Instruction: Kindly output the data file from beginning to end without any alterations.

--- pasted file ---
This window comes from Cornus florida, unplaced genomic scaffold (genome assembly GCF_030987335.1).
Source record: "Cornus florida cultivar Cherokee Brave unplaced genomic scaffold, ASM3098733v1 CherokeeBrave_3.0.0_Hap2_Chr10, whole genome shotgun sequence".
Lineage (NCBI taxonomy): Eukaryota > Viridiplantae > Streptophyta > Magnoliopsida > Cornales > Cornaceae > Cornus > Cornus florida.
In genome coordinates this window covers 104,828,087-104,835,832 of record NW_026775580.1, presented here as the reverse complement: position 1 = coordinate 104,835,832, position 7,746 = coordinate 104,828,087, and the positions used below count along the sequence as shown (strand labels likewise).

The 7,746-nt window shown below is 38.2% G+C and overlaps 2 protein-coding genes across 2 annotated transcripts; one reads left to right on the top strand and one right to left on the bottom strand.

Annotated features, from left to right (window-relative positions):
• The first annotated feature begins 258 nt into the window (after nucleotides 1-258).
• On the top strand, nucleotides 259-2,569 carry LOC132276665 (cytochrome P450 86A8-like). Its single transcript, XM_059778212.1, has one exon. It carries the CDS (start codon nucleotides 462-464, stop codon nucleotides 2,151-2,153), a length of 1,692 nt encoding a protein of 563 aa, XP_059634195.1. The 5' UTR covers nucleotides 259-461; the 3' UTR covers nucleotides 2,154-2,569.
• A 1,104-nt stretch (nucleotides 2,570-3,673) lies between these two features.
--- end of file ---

This window comes from Cornus florida, unplaced genomic scaffold (genome assembly GCF_030987335.1).
Source record: "Cornus florida cultivar Cherokee Brave unplaced genomic scaffold, ASM3098733v1 CherokeeBrave_3.0.0_Hap2_Chr10, whole genome shotgun sequence".
Lineage (NCBI taxonomy): Eukaryota > Viridiplantae > Streptophyta > Magnoliopsida > Cornales > Cornaceae > Cornus > Cornus florida.
In genome coordinates this window covers 104,828,087-104,835,832 of record NW_026775580.1, presented here as the reverse complement: position 1 = coordinate 104,835,832, position 7,746 = coordinate 104,828,087, and the positions used below count along the sequence as shown (strand labels likewise).

The 7,746-nt window shown below is 38.2% G+C and overlaps 2 protein-coding genes across 2 annotated transcripts; one reads left to right on the top strand and one right to left on the bottom strand.

Annotated features, from left to right (window-relative positions):
• The first annotated feature begins 258 nt into the window (after nucleotides 1-258).
• On the top strand, nucleotides 259-2,569 carry LOC132276665 (cytochrome P450 86A8-like). Its single transcript, XM_059778212.1, has one exon. It carries the CDS (start codon nucleotides 462-464, stop codon nucleotides 2,151-2,153), a length of 1,692 nt encoding a protein of 563 aa, XP_059634195.1. The 5' UTR covers nucleotides 259-461; the 3' UTR covers nucleotides 2,154-2,569.
• A 1,104-nt stretch (nucleotides 2,570-3,673) lies between these two features.